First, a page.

Utahns in baseball: The best of the best in the first half of the season (10 items)
We’ve reached the MLB All-Star break and it’s been quite an interesting first half to the season. It also has been a great season for baseball players with ties to the state of Utah.
Former Ute C.J. Cron has been outstanding in his first two months in the MLB season, while BYU alumnus Jeremy Guthrie has had his shining moments with the Kansas City Royals, too. Plenty of other players with Utah ties have also excelled in the minor leagues all season.
It’s also sports-award season, with ESPN’s ESPY Award show on Wednesday. With that spirit, we combine the two for the Utahns in Baseball First Half Awards (doesn’t sound as sleek as ESPYs).
Now, since not all players are on the same playing field, the selections were made on numbers each individual has put up in their respective league.
1 of 10. Best hitter: C.J. Cron (Utah), 1B/DH, Los Angeles Angels
The former Ute then made a great impression in his MLB debut, going 3-for-5 at the plate. He’s gone through the flux and flows of a major league rookie since, but heads into the all-star break with a .278 average, .350 weighted on-base percentage, nine home runs and 27 RBIs in 52 games. He seemed to wrestle away the primary designated-hitter job from longtime MLB veteran Raul Ibanez, who the Angels released on June 21.
If only Jose Abreu, Masahiro Tanaka (prior to the injury) and George Springer weren’t around, Cron could seriously contend for the American League rookie of the year award. However, he’s probably be just as content with Los Angeles’s 57-37 record at the all-star break — and the Angels being just 1 1/2 games back of the Athletics and the best record in all of baseball.
2 of 10. Best starting pitcher: Tyler Wagner (Utah), Brevard County (Milwaukee Brewers)
It’s even more impressive when you look back at his Utes career and realize Wagner was a relief pitcher in college — a pretty good closer to be exact — but switched to being a starter since going to the Brewers organization in the fourth round of the 2012 draft.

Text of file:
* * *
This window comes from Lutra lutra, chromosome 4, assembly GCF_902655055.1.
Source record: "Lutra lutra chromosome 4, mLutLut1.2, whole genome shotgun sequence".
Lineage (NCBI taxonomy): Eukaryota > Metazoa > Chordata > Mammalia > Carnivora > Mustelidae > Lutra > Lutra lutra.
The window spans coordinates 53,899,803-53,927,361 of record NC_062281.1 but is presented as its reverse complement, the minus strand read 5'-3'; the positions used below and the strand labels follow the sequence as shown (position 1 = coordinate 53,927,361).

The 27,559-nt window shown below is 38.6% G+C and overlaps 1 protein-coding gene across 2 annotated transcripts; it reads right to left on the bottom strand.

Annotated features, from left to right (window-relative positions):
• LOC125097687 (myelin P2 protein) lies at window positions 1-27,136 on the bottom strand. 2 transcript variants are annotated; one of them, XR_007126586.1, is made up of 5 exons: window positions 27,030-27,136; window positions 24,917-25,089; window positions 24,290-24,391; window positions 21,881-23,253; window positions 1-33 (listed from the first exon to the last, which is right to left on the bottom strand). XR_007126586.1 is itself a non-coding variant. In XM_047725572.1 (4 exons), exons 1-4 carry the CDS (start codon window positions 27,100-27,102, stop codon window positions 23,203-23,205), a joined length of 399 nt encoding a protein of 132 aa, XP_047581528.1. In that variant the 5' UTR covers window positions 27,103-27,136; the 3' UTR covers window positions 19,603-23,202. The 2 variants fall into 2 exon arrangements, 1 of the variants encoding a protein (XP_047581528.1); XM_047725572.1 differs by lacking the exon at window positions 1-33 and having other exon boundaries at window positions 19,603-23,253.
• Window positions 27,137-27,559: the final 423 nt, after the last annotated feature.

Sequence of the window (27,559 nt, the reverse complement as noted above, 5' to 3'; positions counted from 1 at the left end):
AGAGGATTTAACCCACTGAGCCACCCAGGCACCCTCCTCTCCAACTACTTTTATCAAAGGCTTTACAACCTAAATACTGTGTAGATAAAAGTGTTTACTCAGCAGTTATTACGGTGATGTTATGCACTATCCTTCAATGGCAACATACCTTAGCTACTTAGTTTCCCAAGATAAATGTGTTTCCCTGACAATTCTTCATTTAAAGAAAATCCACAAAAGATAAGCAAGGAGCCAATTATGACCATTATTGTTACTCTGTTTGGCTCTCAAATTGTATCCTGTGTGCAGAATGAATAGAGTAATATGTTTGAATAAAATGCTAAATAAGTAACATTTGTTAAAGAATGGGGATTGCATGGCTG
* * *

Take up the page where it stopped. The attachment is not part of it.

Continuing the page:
3 of 10. Best relief pitcher: Brandon Kintzler (Dixie State), Milwaukee Brewers
This season, Kintzler has a 3.82 ERA (5.12 FIP) — just 18 strikeouts in 33 innings. However, he still has converted 8-of-10 holds. Simply put, he might bend, but he still holds on to game leads for the Brewers. If he can find those 2013 numbers again, it’d be an even bigger boost to the biggest surprise in the first half of this MLB season. Milwaukee heads into the all-star break with the lead in the National League Central race and sit just half a game behind the Dodgers for the best record in the NL.
4 of 10. Best prospect: Tyler Wagner (Utah), Brevard County (Milwaukee Brewers)
Wagner has just 77 strikeouts in 98 innings of work, but holds a 1.53 ground ball to fly out ratio and opponents are hitting just .218 off him this season, which means he’s a pitcher that likes to pitch to contact — and isn’t letting batters elevate his pitches too often. It’s tough to project whether or not that success will continue or what a team’s plans are. However, many of the pitchers that were in Wagner’s shoes earlier this year have been promoted to Double-A already.
Another impressive stat: Wagner’s highest ERA per month so far this season was a 2.04 ERA in the month of June. He even posted a start earlier this month that got him named Baseball America Prospect Report pitcher of the day.
5 of 10. Most improved player: Taylor Cole (BYU), Dunedin (Toronto Blue Jays)
Speaking of that bad stretch, Cole allowed 14 runs in 14 innings in three starts, but that also means 41 percent of the runs he’s allowed this season came in those three starts. After about two weeks off, Cole rebounded on Thursday, allowing just three hits, one run and striking out seven. That’s the type of success he was having before the mini slump.
Cole helped lead the (minor league) Blue Jays to the best record in the first half of the FSL. His reward was getting the start in the league’s all-star game, where he played alongside the aforementioned Wagner.